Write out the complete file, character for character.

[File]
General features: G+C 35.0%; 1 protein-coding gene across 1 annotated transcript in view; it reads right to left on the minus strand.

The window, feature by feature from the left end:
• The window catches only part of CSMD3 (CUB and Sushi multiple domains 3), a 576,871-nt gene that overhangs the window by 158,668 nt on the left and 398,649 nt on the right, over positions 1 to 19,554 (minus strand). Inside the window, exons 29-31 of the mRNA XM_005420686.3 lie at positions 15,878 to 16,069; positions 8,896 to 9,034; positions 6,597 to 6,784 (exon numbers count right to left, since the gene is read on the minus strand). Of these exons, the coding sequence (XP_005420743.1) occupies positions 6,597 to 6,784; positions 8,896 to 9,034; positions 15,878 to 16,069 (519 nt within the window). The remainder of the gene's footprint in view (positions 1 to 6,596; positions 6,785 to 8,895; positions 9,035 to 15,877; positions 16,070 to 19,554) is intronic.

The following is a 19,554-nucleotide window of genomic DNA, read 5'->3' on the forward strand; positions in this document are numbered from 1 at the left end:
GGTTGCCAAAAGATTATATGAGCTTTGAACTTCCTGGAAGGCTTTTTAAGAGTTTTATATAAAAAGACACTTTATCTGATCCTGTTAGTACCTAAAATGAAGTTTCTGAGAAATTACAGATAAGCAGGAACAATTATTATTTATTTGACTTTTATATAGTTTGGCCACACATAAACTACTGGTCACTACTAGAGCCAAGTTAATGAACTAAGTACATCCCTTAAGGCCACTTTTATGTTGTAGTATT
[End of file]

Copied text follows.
General features: G+C 35.0%; 1 protein-coding gene across 1 annotated transcript in view; it reads right to left on the minus strand.

The window, feature by feature from the left end:
• The window catches only part of CSMD3 (CUB and Sushi multiple domains 3), a 576,871-nt gene that overhangs the window by 158,668 nt on the left and 398,649 nt on the right, over positions 1 to 19,554 (minus strand). Inside the window, exons 29-31 of the mRNA XM_005420686.3 lie at positions 15,878 to 16,069; positions 8,896 to 9,034; positions 6,597 to 6,784 (exon numbers count right to left, since the gene is read on the minus strand). Of these exons, the coding sequence (XP_005420743.1) occupies positions 6,597 to 6,784; positions 8,896 to 9,034; positions 15,878 to 16,069 (519 nt within the window). The remainder of the gene's footprint in view (positions 1 to 6,596; positions 6,785 to 8,895; positions 9,035 to 15,877; positions 16,070 to 19,554) is intronic.

The following is a 19,554-nucleotide window of genomic DNA, read 5'->3' on the forward strand; positions in this document are numbered from 1 at the left end:
GGTTGCCAAAAGATTATATGAGCTTTGAACTTCCTGGAAGGCTTTTTAAGAGTTTTATATAAAAAGACACTTTATCTGATCCTGTTAGTACCTAAAATGAAGTTTCTGAGAAATTACAGATAAGCAGGAACAATTATTATTTATTTGACTTTTATATAGTTTGGCCACACATAAACTACTGGTCACTACTAGAGCCAAGTTAATGAACTAAGTACATCCCTTAAGGCCACTTTTATGTTGTAGTATT